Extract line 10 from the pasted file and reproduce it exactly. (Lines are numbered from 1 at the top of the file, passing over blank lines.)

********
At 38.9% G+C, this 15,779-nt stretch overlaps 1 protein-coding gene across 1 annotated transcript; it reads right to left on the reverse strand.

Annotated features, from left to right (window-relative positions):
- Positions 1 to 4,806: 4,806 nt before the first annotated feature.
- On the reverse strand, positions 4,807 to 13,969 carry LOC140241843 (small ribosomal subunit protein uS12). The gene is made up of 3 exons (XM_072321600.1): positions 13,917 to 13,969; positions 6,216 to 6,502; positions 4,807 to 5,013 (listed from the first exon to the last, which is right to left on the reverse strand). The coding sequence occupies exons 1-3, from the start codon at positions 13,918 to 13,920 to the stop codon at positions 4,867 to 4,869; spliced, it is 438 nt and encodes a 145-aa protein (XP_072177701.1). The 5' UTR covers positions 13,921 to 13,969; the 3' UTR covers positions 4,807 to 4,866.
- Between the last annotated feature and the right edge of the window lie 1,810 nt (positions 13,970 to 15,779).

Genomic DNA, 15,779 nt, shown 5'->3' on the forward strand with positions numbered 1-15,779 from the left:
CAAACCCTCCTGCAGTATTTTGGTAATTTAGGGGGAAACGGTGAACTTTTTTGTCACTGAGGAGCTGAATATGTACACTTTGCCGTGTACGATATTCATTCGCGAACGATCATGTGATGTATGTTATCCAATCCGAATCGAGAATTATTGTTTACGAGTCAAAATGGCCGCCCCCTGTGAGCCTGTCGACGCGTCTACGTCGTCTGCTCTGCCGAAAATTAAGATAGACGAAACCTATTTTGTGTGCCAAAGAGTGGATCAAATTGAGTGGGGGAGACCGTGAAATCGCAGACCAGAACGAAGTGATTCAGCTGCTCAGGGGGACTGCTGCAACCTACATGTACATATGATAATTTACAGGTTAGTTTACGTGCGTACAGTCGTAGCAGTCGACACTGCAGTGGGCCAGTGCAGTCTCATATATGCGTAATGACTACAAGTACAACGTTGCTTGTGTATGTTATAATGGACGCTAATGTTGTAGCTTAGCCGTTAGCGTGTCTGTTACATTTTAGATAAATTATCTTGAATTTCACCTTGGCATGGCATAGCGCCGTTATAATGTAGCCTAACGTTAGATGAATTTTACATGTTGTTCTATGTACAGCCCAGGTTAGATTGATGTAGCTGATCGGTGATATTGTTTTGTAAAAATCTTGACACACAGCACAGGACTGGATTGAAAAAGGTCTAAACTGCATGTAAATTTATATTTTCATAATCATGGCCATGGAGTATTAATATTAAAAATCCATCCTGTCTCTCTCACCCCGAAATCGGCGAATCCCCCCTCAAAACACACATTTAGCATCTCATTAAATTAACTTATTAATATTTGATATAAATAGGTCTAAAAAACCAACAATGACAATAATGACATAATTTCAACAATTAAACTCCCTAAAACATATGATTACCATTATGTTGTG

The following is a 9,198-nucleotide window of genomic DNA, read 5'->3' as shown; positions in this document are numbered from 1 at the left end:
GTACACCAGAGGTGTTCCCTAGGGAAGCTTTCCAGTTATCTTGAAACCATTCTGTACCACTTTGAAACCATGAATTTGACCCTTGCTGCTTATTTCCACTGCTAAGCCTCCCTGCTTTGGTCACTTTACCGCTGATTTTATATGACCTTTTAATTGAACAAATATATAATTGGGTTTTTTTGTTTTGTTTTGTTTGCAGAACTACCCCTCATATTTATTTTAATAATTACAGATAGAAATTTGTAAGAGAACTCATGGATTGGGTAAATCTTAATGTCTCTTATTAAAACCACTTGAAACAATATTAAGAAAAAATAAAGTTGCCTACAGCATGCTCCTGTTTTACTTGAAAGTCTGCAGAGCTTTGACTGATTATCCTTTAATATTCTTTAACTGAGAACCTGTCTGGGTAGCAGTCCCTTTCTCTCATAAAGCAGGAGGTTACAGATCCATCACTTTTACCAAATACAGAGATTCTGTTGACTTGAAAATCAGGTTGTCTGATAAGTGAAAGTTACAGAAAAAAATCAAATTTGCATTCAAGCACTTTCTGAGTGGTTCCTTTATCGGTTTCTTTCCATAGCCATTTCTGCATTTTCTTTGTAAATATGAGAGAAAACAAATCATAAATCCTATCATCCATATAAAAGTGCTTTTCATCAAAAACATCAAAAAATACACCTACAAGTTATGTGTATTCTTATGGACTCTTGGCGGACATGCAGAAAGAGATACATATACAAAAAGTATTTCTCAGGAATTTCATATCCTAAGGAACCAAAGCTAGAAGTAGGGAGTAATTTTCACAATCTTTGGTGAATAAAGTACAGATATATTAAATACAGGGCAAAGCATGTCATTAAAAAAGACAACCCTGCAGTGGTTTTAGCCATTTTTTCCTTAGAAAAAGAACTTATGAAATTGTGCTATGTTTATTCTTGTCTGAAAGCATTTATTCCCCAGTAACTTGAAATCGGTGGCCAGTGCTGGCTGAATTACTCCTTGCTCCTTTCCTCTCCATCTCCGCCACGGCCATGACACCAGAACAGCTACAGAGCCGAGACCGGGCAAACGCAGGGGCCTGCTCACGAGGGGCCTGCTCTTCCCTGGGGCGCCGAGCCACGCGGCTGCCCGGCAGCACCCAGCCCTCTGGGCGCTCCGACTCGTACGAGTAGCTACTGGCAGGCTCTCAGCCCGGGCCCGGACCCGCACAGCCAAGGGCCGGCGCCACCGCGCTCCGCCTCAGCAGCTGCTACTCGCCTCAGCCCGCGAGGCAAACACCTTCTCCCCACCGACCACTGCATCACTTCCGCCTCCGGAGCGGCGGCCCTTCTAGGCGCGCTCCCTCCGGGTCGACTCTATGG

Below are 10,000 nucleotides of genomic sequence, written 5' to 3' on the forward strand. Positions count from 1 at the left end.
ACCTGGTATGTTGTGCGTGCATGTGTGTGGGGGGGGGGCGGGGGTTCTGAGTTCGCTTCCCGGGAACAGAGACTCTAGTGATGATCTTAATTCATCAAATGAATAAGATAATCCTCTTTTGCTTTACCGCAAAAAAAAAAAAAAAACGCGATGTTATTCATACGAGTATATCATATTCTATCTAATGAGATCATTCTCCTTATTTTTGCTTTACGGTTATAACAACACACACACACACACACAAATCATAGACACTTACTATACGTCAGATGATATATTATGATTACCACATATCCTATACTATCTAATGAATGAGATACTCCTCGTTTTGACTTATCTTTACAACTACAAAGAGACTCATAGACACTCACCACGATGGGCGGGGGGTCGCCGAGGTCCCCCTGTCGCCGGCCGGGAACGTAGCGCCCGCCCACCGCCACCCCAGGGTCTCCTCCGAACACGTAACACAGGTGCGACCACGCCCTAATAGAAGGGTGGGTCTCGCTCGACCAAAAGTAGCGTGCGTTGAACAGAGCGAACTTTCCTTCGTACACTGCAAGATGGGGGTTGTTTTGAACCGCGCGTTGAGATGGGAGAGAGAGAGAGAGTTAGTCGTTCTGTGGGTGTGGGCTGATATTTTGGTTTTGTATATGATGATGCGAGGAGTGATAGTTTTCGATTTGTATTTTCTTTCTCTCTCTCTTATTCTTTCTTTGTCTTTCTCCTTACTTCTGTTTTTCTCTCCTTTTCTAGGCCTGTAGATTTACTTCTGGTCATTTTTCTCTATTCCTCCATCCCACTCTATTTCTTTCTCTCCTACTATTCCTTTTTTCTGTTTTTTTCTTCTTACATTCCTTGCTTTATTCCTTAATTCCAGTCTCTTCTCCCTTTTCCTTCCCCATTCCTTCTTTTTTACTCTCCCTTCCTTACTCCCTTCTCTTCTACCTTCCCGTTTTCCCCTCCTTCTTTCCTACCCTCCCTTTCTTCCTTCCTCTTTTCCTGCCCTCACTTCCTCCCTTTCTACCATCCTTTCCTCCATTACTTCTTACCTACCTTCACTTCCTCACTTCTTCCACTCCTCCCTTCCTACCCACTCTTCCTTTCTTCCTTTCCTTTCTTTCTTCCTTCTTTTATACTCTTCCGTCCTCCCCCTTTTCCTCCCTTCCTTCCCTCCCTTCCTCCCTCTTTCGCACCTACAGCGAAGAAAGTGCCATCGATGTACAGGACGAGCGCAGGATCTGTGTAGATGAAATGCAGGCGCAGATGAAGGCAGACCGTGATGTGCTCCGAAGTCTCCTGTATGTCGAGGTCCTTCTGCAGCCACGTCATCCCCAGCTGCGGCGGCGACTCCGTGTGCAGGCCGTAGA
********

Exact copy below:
Below are 10,000 nucleotides of genomic sequence, written 5' to 3' on the forward strand. Positions count from 1 at the left end.